Bachmann and the HPV vaccine mom, anyone?


I don't know anything about Latham's secretaries, but it's definitely something that people should watch out for on a CB. One of the things I loved about DPW is that the secretaries are all middle-aged women who have been there for 15-20 years. People are extremely respectful of their secretaries, and I think it says a lot for how civil the culture is.

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Re: What's the Real Deal with Latham

Postby Anonymous User » Wed Sep 28, 2011 8:45 am

It's obviously an office-to-office distinction, but I definitely saw people that were at LW for over 20 years and just knew everything and were extremely well-respected.

People shouldn't make decisions just based on one person's opinion, obviously.

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Re: What's the Real Deal with Latham

Postby Anonymous User » Wed Sep 28, 2011 9:32 pm

Relevant to this thread re: stealth layoffs versus open layoffs: http://amlawdaily.typepad.com/amlawdail ... ugees.html

According to a study, 65% of attorneys laid off from Heller, Thalen, etc, in 2008-2009 found jobs in NLJ250 firms. This suggests that there were more available positions for people getting stealth-ed and being told to find new jobs than some ITT may have assumed.

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Re: What's the Real Deal with Latham

Postby Anonymous User » Fri Sep 06, 2013 1:14 am

Great thread, but outdated. Anyone care to comment on the wisdom of picking LW these days, considering the improved business environment, layoffs at other firms, and other considerations? Latham is a good fit for me in terms of practice areas and geography. I have offers at other firms, some ranked higher, some lower, but Latham seems to hit most boxes for me, except for the massive uncertainty of financial stability. Thanks a million.

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Re: What's the Real Deal with Latham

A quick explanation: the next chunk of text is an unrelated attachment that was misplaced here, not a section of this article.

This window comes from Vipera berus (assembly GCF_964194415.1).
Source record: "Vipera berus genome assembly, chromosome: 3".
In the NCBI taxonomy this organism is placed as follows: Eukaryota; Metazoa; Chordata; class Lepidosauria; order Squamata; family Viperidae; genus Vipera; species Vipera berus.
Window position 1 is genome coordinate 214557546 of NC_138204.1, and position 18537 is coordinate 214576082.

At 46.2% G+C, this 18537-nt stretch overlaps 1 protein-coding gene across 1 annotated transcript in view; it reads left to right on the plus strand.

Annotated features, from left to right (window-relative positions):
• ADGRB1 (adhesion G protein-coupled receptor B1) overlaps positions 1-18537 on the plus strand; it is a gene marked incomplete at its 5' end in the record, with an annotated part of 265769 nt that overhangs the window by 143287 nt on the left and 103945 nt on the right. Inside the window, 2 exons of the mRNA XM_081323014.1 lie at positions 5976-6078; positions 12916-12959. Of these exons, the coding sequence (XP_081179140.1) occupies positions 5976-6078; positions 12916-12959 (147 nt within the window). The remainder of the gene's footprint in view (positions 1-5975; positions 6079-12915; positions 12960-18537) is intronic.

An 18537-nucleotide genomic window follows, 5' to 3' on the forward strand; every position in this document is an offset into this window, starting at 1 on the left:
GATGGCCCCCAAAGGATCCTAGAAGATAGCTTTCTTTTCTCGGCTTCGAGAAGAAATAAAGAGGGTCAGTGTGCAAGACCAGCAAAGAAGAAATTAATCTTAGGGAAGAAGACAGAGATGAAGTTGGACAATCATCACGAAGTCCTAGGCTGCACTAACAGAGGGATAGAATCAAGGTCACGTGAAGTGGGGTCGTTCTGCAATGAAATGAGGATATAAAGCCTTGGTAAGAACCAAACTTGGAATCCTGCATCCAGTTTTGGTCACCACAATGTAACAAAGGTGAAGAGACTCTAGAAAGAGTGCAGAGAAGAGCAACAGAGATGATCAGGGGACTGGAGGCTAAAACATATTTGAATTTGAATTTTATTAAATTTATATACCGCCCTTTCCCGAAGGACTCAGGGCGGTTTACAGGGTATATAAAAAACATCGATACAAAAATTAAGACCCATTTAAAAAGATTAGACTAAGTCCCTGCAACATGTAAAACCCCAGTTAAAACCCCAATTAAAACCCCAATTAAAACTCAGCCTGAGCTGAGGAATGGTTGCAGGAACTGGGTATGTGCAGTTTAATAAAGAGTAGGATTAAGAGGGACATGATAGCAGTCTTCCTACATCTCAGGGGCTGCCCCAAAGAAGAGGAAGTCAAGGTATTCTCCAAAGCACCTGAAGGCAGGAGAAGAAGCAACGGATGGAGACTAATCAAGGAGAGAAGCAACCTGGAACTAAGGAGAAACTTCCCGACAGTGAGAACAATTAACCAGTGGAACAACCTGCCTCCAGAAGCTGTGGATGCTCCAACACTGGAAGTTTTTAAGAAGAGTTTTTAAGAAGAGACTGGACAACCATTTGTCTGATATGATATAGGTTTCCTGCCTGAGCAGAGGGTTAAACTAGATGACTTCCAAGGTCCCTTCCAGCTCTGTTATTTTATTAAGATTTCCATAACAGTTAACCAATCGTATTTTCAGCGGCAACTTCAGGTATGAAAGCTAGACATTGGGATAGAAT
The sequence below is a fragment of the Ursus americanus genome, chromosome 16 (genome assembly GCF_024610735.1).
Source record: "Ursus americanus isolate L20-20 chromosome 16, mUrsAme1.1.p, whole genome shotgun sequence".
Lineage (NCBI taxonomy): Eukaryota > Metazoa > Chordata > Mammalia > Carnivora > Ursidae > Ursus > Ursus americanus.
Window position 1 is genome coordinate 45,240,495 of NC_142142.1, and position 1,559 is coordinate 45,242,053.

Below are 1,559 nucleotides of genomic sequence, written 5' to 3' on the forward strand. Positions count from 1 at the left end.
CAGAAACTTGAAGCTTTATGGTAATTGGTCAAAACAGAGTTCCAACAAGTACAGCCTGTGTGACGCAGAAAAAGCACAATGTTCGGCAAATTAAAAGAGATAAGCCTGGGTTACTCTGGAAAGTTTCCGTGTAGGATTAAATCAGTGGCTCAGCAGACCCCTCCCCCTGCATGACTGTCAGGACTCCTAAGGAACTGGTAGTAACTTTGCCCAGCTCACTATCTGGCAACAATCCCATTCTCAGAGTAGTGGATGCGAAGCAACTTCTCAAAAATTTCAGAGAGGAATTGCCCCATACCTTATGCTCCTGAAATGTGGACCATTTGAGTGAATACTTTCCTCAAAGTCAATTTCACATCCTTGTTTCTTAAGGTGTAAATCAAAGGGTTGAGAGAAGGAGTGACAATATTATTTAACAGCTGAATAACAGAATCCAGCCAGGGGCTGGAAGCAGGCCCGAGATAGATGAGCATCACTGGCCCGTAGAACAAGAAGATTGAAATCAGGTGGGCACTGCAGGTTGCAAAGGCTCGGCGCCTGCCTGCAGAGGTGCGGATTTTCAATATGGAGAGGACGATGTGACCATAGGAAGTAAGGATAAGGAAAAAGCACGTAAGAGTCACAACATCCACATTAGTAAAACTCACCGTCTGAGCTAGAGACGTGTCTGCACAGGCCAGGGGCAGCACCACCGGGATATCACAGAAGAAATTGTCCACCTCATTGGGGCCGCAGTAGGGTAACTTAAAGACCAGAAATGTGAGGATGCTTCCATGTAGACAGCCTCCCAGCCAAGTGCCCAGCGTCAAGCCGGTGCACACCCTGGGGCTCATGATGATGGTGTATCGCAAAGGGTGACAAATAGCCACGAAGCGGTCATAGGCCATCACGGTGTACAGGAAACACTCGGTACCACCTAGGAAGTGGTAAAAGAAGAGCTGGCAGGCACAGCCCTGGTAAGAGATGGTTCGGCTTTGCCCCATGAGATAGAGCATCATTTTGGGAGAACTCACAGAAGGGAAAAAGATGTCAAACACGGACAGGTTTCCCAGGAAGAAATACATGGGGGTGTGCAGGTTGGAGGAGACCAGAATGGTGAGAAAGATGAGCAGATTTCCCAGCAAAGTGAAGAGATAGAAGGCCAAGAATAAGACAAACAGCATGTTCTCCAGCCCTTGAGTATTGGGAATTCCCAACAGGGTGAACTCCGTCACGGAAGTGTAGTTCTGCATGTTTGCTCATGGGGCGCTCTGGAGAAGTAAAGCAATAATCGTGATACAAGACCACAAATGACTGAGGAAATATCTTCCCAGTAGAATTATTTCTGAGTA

Postby mr. wednesday » Fri Sep 06, 2013 2:02 am

Anonymous User wrote:Great thread, but outdated. Anyone care to comment on the wisdom of picking LW these days, considering the improved business environment, layoffs at other firms, and other considerations? Latham is a good fit for me in terms of practice areas and geography. I have offers at other firms, some ranked higher, some lower, but Latham seems to hit most boxes for me, except for the massive uncertainty of financial stability. Thanks a million.

You could be laid off at any firm. You could be no offered at any firm. Even if neither of those things happen, chances are overwhelming that you'll be gone in a few years anyway. So if you really like it there more than other places, you can decide the risk is worth it. If you're looking at a 2L summer I'd be most concerned with offer rate, because you are a lot more likely to graduate unemployed than to be latham'd.

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Re: What's the Real Deal with Latham

Postby Anonymous User » Fri Sep 06, 2013 8:06 am

Pretty sure they no-offered 2 summers out of 20 something or so last year in the NY office. HTH

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Re: What's the Real Deal with Latham

Postby Anonymous User » Fri Sep 06, 2013 9:13 am

What was the offer rate for summer 2013?
Also curious to hear what the general word is on Latham these days.

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IAFG
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Re: What's the Real Deal with Latham

Postby IAFG » Fri Sep 06, 2013 9:22 am

Anonymous User wrote:Great thread, but outdated. Anyone care to comment on the wisdom of picking LW these days, considering the improved business environment, layoffs at other firms, and other considerations? Latham is a good fit for me in terms of practice areas and geography. I have offers at other firms, some ranked higher, some lower, but Latham seems to hit most boxes for me, except for the massive uncertainty of financial stability. Thanks a million.

It's really not outdated. Latham poses the same risk it did 2 years ago.

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Tiago Splitter
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Re: What's the Real Deal with Latham

Postby Tiago Splitter » Fri Sep 06, 2013 9:47 am

Anonymous User wrote:What was the offer rate for summer 2013?
Also curious to hear what the general word is on Latham these days.

24/26 in the New York office last year. The other offices I checked all show 100%.

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Re: What's the Real Deal with Latham

Postby Anonymous User » Fri Sep 06, 2013 1:16 pm

Tiago Splitter wrote:
Anonymous User wrote:What was the offer rate for summer 2013?
Also curious to hear what the general word is on Latham these days.

24/26 in the New York office last year. The other offices I checked all show 100%.


100% in NY this year. And the no offers from the previous year were largely deserved.

The office was/is very busy and a great place to practice corporate law IMO.

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Re: What's the Real Deal with Latham

Postby IAFG » Fri Sep 06, 2013 1:17 pm

Co-summers almost always say no offers were "well deserved." And they have a big incentive to want to believe that. Otherwise they have to admit to themselves and others that their firm is being run by dickbags.